One of my co-workers at The Dickinson Press sent me the following question:
I’ve had a question ever since I moved to Dickinson.
Growing up in Stephen, Minn., (about 60 miles from Grand Forks) we did A LOT of shopping in Grand Forks and Fargo. Minnesota doesn’t have tax on clothing, but we paid the tax on it in Grand Forks, just like everyone else.
When I moved to Dickinson last year, I found out the state of North Dakota gives a sales tax break to Montana residents shopping in North Dakota if they spend more than $50 because Montana has no sales tax. Why does North Dakota give breaks to Montanans and not Minnesotans?
Thanks for the question! I contacted Tax Commissioner Cory Fong. Here’s what he said:
“North Dakota tax policy, including sales tax exemptions, (is) established by the North Dakota Legislature. The exemption for Montana residents goes way back into the history of our sales tax laws.
“Although the exemption is commonly referred to as the “Montana exemption,” it is actually not specific to Montana. The sales tax law provides an exemption “to a person from an adjoining state which does not impose or levy a retail sales tax.” It just happens that Montana is the only adjoining state that doesn’t impose a tax on retail sales.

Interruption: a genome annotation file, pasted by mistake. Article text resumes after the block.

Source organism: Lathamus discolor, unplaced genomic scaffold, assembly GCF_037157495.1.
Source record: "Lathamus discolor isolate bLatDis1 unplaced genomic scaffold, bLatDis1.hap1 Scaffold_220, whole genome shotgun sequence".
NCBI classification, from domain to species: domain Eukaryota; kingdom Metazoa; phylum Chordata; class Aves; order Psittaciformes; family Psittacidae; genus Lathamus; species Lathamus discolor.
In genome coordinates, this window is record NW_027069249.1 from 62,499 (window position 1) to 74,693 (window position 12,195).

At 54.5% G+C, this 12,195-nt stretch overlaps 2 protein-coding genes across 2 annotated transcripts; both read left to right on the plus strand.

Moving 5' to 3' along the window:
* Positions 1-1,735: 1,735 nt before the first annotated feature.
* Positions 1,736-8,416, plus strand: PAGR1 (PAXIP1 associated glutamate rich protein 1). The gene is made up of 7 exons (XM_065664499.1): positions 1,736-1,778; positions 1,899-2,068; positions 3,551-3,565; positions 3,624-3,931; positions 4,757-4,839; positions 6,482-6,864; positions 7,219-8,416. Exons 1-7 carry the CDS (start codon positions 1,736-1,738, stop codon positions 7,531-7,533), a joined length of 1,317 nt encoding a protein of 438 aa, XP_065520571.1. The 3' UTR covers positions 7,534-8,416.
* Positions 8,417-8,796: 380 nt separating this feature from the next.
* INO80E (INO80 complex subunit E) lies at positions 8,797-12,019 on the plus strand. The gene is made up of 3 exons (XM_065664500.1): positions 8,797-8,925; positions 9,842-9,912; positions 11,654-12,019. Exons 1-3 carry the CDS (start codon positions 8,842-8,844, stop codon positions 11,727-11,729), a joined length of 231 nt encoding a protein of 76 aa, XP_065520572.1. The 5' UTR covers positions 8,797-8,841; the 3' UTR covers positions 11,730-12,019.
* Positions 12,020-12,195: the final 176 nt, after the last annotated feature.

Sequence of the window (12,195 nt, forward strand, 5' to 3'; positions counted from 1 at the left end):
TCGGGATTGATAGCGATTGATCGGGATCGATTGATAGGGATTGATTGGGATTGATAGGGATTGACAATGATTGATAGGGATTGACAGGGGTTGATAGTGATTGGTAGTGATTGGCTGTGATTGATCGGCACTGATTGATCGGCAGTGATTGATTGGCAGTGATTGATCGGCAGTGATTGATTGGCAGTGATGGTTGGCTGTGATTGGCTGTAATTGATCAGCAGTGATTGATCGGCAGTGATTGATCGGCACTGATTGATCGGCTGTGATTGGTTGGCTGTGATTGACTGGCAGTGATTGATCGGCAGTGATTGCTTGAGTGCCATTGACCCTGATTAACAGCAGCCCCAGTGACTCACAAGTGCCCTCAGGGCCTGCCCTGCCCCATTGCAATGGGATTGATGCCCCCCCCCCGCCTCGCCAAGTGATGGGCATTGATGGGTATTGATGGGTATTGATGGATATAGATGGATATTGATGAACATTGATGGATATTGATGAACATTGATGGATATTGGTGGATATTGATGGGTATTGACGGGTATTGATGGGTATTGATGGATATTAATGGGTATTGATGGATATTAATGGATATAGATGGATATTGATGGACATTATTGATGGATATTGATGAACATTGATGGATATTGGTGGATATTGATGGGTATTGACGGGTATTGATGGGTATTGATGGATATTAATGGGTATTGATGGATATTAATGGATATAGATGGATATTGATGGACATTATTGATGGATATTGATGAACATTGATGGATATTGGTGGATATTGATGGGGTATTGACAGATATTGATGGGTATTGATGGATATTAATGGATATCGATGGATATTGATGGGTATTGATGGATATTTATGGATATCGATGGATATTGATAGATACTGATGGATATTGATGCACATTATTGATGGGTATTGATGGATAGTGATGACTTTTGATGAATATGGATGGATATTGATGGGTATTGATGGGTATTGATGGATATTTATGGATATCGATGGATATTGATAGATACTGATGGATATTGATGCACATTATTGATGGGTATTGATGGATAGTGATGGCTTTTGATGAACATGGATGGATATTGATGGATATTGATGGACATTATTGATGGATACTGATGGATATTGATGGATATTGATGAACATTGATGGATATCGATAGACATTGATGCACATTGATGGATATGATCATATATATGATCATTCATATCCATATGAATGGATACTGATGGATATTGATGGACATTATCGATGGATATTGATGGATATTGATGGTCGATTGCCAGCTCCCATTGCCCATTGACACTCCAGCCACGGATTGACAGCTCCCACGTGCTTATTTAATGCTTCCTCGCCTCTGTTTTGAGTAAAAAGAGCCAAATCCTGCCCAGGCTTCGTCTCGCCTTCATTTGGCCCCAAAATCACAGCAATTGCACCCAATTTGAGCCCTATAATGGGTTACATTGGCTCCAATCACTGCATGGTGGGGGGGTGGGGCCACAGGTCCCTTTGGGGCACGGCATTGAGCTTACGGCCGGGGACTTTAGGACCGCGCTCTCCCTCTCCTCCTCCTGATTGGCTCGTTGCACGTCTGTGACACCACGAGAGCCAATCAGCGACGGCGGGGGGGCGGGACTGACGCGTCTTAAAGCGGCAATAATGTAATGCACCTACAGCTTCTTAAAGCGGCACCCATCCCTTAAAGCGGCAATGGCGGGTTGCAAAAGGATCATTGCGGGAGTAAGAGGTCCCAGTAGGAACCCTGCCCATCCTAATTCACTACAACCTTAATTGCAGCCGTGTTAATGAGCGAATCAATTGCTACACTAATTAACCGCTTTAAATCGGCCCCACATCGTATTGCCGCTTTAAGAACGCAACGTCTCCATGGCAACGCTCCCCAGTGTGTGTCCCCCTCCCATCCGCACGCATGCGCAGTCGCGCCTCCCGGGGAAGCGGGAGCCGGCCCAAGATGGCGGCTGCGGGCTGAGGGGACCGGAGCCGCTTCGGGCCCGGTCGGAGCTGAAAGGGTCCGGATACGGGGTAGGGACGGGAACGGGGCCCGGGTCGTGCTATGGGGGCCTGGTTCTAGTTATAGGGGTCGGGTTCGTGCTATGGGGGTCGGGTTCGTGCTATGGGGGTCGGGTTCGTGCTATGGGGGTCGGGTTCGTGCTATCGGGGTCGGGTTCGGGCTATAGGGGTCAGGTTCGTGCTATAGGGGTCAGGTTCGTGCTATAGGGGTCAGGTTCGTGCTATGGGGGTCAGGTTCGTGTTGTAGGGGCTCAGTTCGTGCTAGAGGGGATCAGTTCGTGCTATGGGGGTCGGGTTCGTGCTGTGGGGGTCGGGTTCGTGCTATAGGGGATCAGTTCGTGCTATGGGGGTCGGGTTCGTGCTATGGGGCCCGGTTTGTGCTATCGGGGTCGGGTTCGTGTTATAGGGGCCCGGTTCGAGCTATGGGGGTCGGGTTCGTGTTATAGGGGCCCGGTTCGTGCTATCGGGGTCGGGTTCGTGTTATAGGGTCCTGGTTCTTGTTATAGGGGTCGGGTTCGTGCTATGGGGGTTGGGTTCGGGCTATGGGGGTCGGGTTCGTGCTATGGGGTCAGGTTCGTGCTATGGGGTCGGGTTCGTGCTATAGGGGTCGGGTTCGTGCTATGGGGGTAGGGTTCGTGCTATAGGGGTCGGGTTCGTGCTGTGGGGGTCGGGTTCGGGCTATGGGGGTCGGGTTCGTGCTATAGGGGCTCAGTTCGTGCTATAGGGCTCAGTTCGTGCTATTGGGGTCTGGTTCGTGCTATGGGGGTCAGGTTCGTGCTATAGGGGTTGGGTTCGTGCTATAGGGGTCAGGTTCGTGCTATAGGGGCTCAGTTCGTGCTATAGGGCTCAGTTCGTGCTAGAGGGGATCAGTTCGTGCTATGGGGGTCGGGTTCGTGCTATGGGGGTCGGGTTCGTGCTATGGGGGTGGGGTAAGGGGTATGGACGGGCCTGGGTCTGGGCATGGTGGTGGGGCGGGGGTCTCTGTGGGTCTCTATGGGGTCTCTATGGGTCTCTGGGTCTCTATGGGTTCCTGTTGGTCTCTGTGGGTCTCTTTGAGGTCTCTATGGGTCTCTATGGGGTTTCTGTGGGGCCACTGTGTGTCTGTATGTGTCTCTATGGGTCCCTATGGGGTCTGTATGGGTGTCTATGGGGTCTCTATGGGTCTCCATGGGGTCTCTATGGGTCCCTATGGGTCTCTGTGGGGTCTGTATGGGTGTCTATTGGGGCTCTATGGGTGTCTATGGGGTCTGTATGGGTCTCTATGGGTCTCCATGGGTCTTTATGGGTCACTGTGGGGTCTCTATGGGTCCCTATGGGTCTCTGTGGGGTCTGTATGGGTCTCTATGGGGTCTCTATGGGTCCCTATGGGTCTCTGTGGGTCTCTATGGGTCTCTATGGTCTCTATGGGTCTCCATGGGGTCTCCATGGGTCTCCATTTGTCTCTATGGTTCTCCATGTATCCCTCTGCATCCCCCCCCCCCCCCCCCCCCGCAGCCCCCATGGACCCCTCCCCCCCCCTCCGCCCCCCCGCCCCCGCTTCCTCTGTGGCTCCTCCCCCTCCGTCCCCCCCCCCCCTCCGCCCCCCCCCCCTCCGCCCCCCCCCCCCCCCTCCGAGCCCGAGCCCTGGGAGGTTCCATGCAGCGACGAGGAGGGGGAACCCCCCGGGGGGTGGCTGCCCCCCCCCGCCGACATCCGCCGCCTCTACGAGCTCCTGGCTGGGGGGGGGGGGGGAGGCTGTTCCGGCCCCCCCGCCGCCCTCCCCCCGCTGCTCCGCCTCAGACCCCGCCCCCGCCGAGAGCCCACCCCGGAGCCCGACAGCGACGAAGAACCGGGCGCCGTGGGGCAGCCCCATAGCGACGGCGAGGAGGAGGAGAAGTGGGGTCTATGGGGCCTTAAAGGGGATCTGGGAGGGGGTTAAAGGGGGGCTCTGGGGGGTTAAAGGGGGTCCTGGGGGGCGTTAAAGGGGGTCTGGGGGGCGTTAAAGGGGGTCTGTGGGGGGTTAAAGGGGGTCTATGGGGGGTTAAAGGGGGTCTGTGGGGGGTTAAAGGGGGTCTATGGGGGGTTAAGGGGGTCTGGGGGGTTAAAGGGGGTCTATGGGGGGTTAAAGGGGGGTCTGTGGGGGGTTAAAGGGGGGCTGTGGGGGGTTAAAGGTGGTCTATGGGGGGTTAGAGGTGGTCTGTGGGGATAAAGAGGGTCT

“To qualify for exemption, a Montana resident must come to North Dakota for the purpose of making a purchase, the purchase must be for $50 or more and the product must be taken outside of North Dakota for use.
“There has been legislation over the years to repeal the exemption. But so far, the Legislature has decided to continue the exemption policy. Those that support the exemption believe it encourages Montana residents to do business in our state, which in turn supports our local businesses and helps our economy.
“Without the exemption, Montana retailers would have a 5 percent price advantage over North Dakota retailers, which may discourage shopping here by Montana residents.
“Although Minnesota does not impose sales tax on clothing, it does impose a sales tax of 6.875 percent on most other retail sales. So, for most products, Minnesota does not have a price advantage over North Dakota because of tax policy.
“Unlike with the Montana exemption, the Legislature has decided not to offer Minnesota residents an exemption on the clothing they purchase in North Dakota. There has been legislation introduced in the past two legislative sessions to exempt the sale of clothing in North Dakota, which would make us comparable to Minnesota. However, the North Dakota Legislature did not pass the clothing exemption bills into law.
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